What if cities had no sidewalks and everyone walked on the road? Or, for urban recreation, they walked on a few scenic trails? What if the occasional street had a three-foot-wide "walking lane" painted on the asphalt, between the moving cars and the parked ones? Well, for starters, no one would walk much. A hardy few might brave the streets, but most would stop at "walk?! in traffic?!" Fortunately, this car-head vision is fiction for most pedestrians, but it's not far from nonfiction for bicyclists. Regular bikers are those too brave or foolish to be dissuaded by the prospect of playing chicken with two-ton behemoths. Other, less-ardent cyclists stick to bike paths; they ride for exercise, not transportation. Bike lanes, in communities where they exist, are simply painted beside the horsepower lanes. People react reasonably: "bike?! in traffic?!" And they don't. "It's not safe" is what the overwhelming majority say when asked why they bike so little. (As it turns out, it's safer than most assume -- on which, more another day.) So what would cities look like if we provided the infrastructure for safe cycling? What does "bike friendly" actually look like?
Despite record-setting gas prices, U.S. drivers haven't changed their gas-guzzling habits, says AP. Not only are we consuming as much as we always have, new vehicle sales seem to be tilting even more in favor of trucks than cars. But wait, USA Today disagrees. They say that drivers are, in fact, starting to cut back on how much they drive -- a clear sign that higher gas prices are starting to bite. Who's right? Who cares! Either way, the consumer response to massive increases in gas prices over the last five years has been teensy-tiny.
A while back I mentioned a McKinsey Global Institute report showing that efficiency is the fastest, cheapest way to cut global GHG emissions. Now McKinsey’s got a new report out, making a heretical claim: even though homeowners could vastly improve energy efficiency and save tons of money over the long term with current technologies, there won’t be widespread adoption of those technologies without market intervention — i.e., stronger regulations. Whatever will the market fundies think? Speaking of efficiency, Joel Makower’s got a good roundup of recent efficiency news.
From the Energy Blog: A123 Systems today introduced its 32-series NanophosphateTM Lithium Ion cells, specifically designed for Hybrid Electric Vehicle (HEV) and Plug-in Hybrid Electric Vehicle (PHEV) use. The 32-series cells are designed with abuse-tolerance in mind. A123 Systems Automotive Class cells take advantage of lessons learned from the mass-production of ANR26650M1 cells, used in DeWalt's and Black & Decker's power tool lines, in order to deliver 10+ year and 150,000 mile projected life requirements in engineered automotive battery packs. The cells have shown minimal power degradation and impedance growth after 300,000 cycles. The battery is able to operate at a temperature range of -20 F to 140 F (-29 C to 60 C). Personally, if I owned a plug-in hybrid that could go thirty miles on a charge, I would fill my tank about twice a year.
The William J. Clinton foundation has arranged billions in financing to help a coalition of sixteen cities cut urban emissions by applying a range of energy efficiency measures to aging buildings. Efficiency measures tends to get lumped in under the heading of conservation, but they really deserve to be their own full-fledged category of solutions to global warming. If conservation is simply doing less of a polluting activity, efficiency is doing the same activity with less energy. Turning off the lights is conservation. Screwing in a compact fluorescent light bulb is efficiency. Efficiency measures deserve their own category because they are among the most important strategies for reducing emissions. Emissions reductions from efficiency projects are immediate (which is good), they are often cheap or even free (which is great), and they don't require individuals to make significant changes to behavior (which is important to quick adoption, no matter how much we might wish otherwise).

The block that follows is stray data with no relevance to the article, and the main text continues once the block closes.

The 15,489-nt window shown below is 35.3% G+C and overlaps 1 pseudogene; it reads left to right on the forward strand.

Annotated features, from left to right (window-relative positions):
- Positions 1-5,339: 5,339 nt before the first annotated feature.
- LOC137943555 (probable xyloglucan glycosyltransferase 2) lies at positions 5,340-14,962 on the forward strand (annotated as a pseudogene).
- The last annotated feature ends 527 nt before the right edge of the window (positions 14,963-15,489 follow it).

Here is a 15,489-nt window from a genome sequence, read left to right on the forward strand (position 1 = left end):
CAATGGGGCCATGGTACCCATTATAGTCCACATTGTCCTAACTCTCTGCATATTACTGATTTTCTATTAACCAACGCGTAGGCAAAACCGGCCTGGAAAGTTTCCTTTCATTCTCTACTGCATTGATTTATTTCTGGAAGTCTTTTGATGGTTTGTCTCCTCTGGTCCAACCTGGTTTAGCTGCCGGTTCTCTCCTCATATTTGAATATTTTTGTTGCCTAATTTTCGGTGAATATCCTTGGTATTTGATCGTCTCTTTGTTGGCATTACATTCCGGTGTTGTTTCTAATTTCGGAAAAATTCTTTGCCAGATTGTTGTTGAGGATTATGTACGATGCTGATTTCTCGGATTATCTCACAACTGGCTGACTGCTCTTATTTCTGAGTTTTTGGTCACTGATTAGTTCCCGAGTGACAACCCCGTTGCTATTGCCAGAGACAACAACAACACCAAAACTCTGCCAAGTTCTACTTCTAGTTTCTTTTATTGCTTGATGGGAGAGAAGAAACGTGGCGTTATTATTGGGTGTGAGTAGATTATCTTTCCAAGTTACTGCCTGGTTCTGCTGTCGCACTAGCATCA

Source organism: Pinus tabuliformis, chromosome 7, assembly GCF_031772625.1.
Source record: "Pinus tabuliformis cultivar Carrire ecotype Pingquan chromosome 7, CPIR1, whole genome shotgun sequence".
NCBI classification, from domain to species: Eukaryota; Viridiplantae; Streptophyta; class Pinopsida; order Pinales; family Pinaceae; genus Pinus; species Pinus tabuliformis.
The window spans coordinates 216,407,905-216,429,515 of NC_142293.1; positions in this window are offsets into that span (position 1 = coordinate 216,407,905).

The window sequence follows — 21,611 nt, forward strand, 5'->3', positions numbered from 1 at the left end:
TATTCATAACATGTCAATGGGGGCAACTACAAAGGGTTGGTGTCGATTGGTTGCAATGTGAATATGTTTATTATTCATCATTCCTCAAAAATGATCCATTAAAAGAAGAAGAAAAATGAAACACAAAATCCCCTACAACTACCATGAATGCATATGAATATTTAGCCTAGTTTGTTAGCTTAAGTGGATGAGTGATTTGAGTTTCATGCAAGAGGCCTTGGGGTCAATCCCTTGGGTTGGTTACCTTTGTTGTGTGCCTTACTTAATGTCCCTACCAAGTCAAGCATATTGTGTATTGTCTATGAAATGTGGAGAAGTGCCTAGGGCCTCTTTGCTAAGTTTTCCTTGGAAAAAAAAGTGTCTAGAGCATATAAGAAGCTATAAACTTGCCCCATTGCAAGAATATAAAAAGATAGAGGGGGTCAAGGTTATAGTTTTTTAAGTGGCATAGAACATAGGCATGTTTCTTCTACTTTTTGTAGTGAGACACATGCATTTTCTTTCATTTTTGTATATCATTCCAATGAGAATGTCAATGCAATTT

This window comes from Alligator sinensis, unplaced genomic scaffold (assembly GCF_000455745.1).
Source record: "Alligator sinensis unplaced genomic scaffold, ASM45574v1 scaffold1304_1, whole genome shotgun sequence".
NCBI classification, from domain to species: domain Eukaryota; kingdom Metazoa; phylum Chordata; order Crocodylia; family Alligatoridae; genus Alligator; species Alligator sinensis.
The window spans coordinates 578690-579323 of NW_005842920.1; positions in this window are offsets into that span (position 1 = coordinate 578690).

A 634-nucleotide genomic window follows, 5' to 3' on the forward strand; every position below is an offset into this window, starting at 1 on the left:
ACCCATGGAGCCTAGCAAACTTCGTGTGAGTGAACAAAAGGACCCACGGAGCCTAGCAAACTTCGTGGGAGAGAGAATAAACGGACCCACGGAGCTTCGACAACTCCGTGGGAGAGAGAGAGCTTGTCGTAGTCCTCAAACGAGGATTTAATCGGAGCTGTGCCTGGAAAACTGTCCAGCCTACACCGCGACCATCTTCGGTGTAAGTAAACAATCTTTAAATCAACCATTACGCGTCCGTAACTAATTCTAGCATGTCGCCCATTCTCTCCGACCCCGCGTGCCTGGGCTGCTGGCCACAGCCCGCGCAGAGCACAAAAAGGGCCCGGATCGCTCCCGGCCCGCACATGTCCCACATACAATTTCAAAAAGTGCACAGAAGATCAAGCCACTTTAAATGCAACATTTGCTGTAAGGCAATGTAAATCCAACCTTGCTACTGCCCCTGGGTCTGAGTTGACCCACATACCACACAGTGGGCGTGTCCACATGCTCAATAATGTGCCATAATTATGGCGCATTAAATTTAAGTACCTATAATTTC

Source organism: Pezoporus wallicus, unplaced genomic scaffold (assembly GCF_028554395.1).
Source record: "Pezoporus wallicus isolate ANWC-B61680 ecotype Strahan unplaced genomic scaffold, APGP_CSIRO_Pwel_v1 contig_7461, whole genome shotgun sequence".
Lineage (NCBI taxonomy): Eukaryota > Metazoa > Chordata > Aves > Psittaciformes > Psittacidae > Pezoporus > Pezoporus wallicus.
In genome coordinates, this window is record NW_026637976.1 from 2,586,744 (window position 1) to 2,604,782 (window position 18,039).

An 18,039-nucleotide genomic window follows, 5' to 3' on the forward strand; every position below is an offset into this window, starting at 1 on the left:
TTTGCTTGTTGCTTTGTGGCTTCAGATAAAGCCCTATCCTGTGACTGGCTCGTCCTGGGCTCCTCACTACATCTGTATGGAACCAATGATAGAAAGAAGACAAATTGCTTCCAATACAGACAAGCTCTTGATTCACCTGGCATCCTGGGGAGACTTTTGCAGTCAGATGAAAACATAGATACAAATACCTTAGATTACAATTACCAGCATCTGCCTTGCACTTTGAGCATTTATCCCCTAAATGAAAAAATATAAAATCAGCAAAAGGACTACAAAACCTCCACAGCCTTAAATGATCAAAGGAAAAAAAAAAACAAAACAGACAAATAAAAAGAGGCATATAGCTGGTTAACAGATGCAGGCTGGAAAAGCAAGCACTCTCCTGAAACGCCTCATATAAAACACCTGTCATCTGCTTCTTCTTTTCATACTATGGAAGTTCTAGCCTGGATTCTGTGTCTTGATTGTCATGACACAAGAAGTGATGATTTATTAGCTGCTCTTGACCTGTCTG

Not long ago, our own JMG lamented the fact that online map services don’t include transit-oriented directions. Well, lookee here: HopStop, your city transit guide. OK, it’s only for NYC, but still, sounds pretty cool: HopStop is your city transit guide. We provide door-to-door subway and bus directions and maps for New York City. You can also search for places to eat, drink, sleep and see in the City Guide. With HopStop you can: – Send directions by e-mail or text message to a cell phone directly from the website – Plan a trip with multiple destinations using the Itinerary. …
As climate summit continues, fed-up mayors unveil actual plans They cover 1 percent of the Earth’s surface, but the world’s cities spew 80 percent of greenhouse-gas emissions — and 180 percent of climate-action plans. “Where national governments can’t or won’t lead, cities will,” said Toronto Mayor David Miller at the C40 Large Cities Climate Summit in New York City. Yesterday, Miller unveiled an online social-networking carbon calculator called Zerofootprint Toronto that will, he says, “help make my city not only one of the greenest on the planet, but one of the most innovative as well.” He’s not alone: Los Angeles …
Greater Vancouver leads the Northwest in transit ridership, with somewhere between two and three times as many annual bus and train rides per person as Portland and Seattle. So the obvious question: How come? Why does Vancouver do so much better in transit statistics than its southern neighbors?
We've devised the world's shortest survey to find out what kind of actions our readers are taking. You know you want to.